Table of Contents
- What is a reverse mortgage purchase?
- Understanding the basics
- Eligible property types
- Down payment requirements
- HECM Purchase Down Payment by Age
- Today's Reverse Mortgage Purchase Rates
- Allowable down payment sources
- Non-allowable down payment sources
- Example of a purchase reverse mortgage
- Weighing the Pros and Cons
- Top FAQs
What is a reverse mortgage purchase?
Reverse mortgage loans are often used by people who want to remain in their existing homes. But there is another type of reverse mortgage that comes with all the same benefits, except it allows the borrower to buy a new home during the transaction.
Through a Reverse mortgage for Purchase, or through the Home Equity Conversion Mortgage (HECM) for Purchase program, borrowers take out a reverse mortgage and purchase a new home all within a single transaction.
For those looking to move into a new home in which they plan to age in place, the HECM for Purchase can be a very useful product. There are also additional Reverse Mortgage for Purchase products available in today’s market with various specifications depending on the lender.
Understanding the basics
The HECM for Purchase is the most common among reverse mortgages used by borrowers to purchase new homes. Applying for and qualifying for a HECM for Purchase follows the same process as applying for any HECM loan and most of the requirements are the same: borrowers must be 62 or older and they must own their homes outright or have a significant amount of equity.
Once they get a HECM for Purchase, borrowers must maintain the home to Federal Housing Administration (FHA) standards, and they must continue to pay property tax and homeowners insurance. The program is administered by the Department of Housing and Urban Development (HUD).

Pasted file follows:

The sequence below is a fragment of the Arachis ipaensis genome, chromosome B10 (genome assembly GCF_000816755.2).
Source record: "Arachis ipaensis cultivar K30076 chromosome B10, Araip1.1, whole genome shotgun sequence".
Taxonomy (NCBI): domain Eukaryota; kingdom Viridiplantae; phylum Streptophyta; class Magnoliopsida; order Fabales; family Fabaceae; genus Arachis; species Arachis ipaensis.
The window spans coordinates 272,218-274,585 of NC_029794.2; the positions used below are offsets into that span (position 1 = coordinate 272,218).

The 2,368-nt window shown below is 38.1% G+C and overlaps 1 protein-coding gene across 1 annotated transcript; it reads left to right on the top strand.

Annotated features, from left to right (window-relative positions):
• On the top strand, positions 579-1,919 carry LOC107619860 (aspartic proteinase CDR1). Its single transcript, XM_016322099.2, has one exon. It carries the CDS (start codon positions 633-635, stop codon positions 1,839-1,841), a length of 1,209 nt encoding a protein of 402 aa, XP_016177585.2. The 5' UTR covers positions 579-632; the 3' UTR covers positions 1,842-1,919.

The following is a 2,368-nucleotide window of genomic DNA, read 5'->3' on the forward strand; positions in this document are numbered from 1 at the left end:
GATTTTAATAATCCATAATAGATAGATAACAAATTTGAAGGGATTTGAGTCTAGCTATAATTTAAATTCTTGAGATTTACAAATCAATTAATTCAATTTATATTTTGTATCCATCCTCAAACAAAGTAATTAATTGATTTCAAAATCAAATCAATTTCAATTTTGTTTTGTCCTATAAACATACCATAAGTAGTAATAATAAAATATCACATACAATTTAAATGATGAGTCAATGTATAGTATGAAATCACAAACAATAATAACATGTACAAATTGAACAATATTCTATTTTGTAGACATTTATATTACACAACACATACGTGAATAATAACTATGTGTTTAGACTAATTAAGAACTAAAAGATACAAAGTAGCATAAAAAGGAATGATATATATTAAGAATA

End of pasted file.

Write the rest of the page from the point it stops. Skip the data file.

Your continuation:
Where the Reverse Mortgage for Purchase differs is in the closing transaction for buying the new home. Within a single transaction, the borrower can purchase a new home with the reverse mortgage, essentially eliminating monthly mortgage payments from the new home purchase.
As in any reverse mortgage, the interest accrues over time and the loan must be repaid when the borrower passes away or moves from the home permanently.
While most borrowers utilize the reverse mortgage product to remain in the home they currently own, a proportion of borrowers use the Reverse Mortgage for purchase to relocate. They may do this in instances where:
- They wish to downsize from the current home, which requires extensive maintenance
- A single-story home is more attractive than the existing home, or is more equipped for aging in place
- They want to relocate to a home that is closer to family
Allowable property types include single family homes, 2- to 4-unit properties, HUD-approved condos, and planned unit developments. In all cases of new construction, there must be a certificate of occupancy in place prior to the HECM for purchase transaction.
Eligible property types
Most property types can be used in a reverse mortgage for purchase, with several exceptions.
The home must not be under construction and must be habitable.
Co-ops, boarding houses, B&B’s, and newly constructed homes where a Certificate of Occupancy has not been issued, are ineligible.
Certain types of manufactured homes may not be used.
Those built before 1976, and those built since then, but fail to comply with Department of Housing and Urban Development standards, won’t fit the bill for a purchase reverse mortgage.
Down payment requirements